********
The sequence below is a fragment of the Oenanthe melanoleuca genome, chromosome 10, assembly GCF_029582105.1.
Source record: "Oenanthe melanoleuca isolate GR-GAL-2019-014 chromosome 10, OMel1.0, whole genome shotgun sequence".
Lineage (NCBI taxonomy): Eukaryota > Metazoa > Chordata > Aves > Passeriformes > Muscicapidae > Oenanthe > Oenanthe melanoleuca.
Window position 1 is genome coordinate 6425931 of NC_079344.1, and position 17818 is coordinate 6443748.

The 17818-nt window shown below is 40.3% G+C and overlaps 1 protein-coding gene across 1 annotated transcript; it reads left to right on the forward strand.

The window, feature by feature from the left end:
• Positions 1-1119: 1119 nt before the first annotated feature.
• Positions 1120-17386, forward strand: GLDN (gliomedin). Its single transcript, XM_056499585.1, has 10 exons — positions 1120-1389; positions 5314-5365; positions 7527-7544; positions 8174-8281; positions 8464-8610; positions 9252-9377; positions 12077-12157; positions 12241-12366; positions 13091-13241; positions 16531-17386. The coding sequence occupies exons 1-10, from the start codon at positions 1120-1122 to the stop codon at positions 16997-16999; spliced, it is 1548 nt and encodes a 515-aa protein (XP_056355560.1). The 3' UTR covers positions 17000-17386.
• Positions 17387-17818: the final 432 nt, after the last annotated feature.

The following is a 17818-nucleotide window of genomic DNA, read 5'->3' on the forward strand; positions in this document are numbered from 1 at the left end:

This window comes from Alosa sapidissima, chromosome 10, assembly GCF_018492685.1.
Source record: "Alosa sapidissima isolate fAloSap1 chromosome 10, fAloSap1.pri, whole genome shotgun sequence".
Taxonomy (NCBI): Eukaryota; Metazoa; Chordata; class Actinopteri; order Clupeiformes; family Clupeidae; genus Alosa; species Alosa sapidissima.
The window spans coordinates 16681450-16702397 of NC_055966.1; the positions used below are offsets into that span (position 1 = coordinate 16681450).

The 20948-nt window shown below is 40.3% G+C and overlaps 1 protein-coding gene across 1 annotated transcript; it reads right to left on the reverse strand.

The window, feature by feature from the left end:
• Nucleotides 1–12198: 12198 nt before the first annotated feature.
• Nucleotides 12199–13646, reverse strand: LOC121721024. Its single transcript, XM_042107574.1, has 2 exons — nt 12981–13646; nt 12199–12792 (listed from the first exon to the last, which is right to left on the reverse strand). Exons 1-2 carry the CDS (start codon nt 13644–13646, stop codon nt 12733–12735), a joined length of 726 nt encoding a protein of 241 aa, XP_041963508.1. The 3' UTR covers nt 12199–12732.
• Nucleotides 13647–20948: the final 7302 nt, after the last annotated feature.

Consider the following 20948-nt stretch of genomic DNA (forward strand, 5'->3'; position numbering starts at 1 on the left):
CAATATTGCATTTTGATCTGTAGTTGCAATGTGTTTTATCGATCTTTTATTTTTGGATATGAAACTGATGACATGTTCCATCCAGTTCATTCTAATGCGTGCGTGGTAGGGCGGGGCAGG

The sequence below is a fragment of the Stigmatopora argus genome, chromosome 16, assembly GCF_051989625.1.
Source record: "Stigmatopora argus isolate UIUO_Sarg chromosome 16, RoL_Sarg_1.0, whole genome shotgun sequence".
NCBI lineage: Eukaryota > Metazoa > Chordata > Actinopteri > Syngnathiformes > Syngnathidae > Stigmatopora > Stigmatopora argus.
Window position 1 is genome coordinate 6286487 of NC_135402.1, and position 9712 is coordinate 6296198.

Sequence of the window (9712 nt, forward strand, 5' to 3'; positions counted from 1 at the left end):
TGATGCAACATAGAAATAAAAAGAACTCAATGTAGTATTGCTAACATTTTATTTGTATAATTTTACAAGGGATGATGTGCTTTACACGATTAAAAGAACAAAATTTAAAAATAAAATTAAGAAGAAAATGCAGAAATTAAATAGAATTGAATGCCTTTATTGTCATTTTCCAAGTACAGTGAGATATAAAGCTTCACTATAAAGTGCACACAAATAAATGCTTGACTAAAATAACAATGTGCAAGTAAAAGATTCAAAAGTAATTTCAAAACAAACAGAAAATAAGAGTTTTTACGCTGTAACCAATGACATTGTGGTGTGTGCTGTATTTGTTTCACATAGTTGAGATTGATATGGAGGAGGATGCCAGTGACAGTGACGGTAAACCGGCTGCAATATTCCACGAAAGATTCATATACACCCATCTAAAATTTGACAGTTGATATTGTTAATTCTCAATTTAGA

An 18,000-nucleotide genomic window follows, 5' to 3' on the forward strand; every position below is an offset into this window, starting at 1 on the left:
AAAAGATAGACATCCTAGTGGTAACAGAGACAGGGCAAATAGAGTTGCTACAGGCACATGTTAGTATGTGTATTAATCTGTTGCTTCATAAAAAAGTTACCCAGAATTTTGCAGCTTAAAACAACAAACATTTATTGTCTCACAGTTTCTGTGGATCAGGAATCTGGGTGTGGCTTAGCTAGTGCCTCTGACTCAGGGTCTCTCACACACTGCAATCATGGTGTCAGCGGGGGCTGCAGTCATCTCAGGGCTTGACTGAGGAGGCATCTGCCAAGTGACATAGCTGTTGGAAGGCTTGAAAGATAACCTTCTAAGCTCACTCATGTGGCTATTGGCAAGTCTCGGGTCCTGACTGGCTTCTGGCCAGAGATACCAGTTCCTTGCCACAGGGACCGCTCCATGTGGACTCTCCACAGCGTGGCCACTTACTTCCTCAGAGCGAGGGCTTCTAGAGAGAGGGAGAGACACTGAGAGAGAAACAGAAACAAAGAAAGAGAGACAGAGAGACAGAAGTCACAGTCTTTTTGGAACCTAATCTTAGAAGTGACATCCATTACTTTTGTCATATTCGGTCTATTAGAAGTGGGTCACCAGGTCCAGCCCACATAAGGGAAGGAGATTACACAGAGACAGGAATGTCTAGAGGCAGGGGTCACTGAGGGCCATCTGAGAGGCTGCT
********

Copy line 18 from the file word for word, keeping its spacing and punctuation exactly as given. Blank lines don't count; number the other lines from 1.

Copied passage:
• Nucleotides 12199–13646, reverse strand: LOC121721024. Its single transcript, XM_042107574.1, has 2 exons — nt 12981–13646; nt 12199–12792 (listed from the first exon to the last, which is right to left on the reverse strand). Exons 1-2 carry the CDS (start codon nt 13644–13646, stop codon nt 12733–12735), a joined length of 726 nt encoding a protein of 241 aa, XP_041963508.1. The 3' UTR covers nt 12199–12732.